JUDGMENT :- Present revision petition is filed by defendants/ legal representatives of deceased Madre Pillay - original defendant, challenging the order dated 30.1.1999 passed by learned II Additional District Judge, Ahmednagar in Misc. Civil Appeal No. 264 of 1988. By the impugned order, learned Additional District Judge was pleased to set aside dismissal of Regular Civil Suit No. 105 of 1981 by virtue of order dated 28.6.1998, passed by Joint Civil Judge J.D. Ahmednagar. Infact, by order passed below Exhibit 83, an application filed by petitioner, learned Joint Civil Judge J.D. Ahmednagar held that the suit of the plaitiffs has totally abated in view of the fact that some of the legal representatives of Madre Pillay are not brought on record, and consequently by separate order below Exhibit 1, the whole suit is disposed of as dismissed.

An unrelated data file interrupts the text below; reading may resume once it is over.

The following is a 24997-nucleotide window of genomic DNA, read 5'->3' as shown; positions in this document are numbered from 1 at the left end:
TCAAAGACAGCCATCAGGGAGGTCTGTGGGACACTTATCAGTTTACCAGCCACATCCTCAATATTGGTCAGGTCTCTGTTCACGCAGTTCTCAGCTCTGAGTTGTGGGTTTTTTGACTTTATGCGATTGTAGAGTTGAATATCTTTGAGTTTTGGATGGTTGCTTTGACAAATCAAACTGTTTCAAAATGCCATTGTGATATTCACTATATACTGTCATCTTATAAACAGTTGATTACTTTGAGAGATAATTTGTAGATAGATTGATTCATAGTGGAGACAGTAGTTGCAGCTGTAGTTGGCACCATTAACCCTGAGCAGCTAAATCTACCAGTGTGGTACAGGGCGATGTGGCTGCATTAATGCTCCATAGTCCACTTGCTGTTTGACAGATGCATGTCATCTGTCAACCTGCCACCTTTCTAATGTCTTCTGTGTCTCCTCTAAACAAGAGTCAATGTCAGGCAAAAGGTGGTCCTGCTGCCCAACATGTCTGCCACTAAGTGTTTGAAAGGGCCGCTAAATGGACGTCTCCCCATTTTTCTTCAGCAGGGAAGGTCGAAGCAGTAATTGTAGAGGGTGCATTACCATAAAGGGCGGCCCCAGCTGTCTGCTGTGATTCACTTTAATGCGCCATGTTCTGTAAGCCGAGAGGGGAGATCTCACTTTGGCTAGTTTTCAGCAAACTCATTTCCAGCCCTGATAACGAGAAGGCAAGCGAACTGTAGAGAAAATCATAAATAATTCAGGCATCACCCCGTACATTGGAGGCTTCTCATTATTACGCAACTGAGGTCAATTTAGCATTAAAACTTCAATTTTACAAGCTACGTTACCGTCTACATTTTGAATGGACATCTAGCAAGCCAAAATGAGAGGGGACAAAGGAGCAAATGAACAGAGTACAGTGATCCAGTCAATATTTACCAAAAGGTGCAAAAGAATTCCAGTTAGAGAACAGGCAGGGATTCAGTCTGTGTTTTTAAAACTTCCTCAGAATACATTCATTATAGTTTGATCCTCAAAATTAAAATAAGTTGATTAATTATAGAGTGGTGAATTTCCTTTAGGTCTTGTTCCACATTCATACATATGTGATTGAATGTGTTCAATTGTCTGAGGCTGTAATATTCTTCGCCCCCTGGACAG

2. Regular Civil Suit No. 105 of 1981 was filed by eleven plaintiffs regarding the suit premises, allegedly let out to defendant Madre Pillay for business purpose. The possession was claimed on the ground that premises were bonafide required for starting of business of the family of plaintiffs. It was also contended that the premises were required to be vacated, since requisite major repairs cannot be carried out while the tenant is in possession. Admittedly Madre Pillay was running tailoring shop in the name and style "Madras Tailors" in the suit premises. That the suit premises are being used as business premises, is evident from the pleadings of both the parties and undisputed.

It appears from the copy of the plaint, annexed as Exhibit "A" to revision petition that legal heirs of original defendant Madre Pillay are brought on record by amendment dated 13.1.1982 and as many as six persons are brought on record,namely; Sunderbai Shivlingam Pillay, Leelabai d/o Modre Pillay, Sham s/o Madre Pillay, Shubhalaxmi d/o Madre Pillay, Lata d/o Madre Pillay and Dharmraj s/o Madre Pillay.